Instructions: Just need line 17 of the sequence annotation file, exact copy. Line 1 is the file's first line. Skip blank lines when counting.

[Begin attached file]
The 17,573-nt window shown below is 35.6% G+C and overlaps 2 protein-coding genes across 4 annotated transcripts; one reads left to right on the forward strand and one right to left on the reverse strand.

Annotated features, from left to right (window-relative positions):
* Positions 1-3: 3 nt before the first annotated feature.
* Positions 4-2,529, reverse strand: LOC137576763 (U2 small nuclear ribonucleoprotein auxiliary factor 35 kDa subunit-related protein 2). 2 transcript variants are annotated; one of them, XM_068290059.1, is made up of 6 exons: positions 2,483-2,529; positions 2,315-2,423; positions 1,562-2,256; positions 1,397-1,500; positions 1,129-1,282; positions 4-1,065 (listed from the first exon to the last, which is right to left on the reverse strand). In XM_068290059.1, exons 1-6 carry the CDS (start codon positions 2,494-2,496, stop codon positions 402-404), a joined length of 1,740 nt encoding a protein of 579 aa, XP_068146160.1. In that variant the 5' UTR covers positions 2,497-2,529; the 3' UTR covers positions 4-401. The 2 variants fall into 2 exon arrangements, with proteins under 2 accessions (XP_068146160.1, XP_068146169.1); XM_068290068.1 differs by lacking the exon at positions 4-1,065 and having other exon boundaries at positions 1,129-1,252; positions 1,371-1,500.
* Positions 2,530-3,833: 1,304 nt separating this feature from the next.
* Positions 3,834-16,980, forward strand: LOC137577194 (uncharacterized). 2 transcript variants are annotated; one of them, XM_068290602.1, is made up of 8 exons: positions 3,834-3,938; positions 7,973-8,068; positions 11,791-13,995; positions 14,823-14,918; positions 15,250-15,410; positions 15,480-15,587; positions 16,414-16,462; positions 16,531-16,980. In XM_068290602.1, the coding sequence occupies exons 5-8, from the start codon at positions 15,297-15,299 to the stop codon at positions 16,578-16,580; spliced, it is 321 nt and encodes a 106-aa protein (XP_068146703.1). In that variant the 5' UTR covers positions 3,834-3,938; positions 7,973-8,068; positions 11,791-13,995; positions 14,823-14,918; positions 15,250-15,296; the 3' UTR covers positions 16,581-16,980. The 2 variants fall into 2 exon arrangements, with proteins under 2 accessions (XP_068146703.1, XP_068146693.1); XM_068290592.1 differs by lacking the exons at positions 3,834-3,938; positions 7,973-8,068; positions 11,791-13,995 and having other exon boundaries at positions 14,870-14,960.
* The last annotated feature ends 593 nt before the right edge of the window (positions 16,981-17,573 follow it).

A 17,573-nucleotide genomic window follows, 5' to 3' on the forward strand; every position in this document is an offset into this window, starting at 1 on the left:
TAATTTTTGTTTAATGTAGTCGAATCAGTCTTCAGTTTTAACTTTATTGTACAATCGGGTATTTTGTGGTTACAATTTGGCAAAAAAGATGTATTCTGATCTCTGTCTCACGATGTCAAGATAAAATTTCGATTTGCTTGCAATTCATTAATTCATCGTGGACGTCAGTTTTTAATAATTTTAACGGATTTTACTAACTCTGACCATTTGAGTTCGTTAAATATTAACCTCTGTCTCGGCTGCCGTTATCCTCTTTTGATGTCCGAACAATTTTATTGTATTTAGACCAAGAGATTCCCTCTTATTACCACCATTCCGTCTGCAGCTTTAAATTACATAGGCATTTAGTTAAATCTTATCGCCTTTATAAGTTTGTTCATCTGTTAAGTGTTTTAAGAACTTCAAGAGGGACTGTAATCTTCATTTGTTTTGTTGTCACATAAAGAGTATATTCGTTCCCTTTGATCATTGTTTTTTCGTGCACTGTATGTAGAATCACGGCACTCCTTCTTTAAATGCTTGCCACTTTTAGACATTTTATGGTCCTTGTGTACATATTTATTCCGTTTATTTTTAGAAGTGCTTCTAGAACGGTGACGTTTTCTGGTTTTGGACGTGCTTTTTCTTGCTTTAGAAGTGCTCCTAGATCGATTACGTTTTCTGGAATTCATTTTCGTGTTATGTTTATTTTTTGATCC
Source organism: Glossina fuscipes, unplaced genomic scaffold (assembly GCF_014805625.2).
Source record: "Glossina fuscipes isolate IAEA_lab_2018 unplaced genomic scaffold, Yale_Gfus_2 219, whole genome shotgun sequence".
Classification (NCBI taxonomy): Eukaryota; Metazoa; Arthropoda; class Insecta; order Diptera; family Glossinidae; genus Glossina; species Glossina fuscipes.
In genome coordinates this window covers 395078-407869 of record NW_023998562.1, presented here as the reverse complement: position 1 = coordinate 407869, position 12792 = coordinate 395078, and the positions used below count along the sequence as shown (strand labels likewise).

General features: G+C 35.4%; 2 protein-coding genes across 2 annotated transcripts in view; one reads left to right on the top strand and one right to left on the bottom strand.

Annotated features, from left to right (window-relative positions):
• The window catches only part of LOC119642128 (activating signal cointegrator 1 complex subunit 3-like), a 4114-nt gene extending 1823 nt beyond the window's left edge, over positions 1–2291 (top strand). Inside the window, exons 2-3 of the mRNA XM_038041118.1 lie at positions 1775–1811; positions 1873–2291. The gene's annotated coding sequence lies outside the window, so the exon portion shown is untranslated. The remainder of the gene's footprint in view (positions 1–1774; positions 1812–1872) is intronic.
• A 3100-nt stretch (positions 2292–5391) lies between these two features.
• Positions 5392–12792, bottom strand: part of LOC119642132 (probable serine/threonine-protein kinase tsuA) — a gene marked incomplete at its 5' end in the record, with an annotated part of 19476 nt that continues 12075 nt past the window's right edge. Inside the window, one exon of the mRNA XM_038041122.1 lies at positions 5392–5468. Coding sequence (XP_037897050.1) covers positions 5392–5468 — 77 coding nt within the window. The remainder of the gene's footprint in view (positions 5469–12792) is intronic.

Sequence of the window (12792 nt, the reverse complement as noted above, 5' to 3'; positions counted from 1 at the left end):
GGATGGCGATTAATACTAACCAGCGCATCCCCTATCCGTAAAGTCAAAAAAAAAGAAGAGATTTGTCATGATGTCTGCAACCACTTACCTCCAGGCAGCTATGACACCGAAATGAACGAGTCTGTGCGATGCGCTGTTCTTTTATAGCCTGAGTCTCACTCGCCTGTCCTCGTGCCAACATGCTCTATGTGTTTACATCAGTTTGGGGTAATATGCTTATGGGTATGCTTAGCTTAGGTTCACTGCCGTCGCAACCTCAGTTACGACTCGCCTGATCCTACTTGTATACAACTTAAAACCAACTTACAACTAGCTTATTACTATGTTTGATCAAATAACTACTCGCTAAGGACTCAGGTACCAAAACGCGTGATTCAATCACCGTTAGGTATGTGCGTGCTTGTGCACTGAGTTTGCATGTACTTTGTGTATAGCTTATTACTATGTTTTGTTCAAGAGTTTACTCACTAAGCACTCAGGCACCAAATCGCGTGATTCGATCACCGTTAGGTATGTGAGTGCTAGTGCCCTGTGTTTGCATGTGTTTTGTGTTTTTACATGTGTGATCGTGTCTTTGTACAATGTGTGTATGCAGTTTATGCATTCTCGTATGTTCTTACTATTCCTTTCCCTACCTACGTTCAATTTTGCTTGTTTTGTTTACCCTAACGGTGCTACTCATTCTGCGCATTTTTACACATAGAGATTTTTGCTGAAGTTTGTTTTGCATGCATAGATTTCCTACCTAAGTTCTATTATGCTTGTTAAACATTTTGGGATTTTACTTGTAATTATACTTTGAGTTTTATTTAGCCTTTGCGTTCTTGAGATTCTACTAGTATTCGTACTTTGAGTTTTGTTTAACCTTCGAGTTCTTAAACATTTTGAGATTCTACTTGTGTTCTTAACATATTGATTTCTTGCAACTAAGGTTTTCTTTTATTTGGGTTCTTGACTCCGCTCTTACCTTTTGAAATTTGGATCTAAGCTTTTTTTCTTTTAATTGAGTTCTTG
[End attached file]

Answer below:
• A 3100-nt stretch (positions 2292–5391) lies between these two features.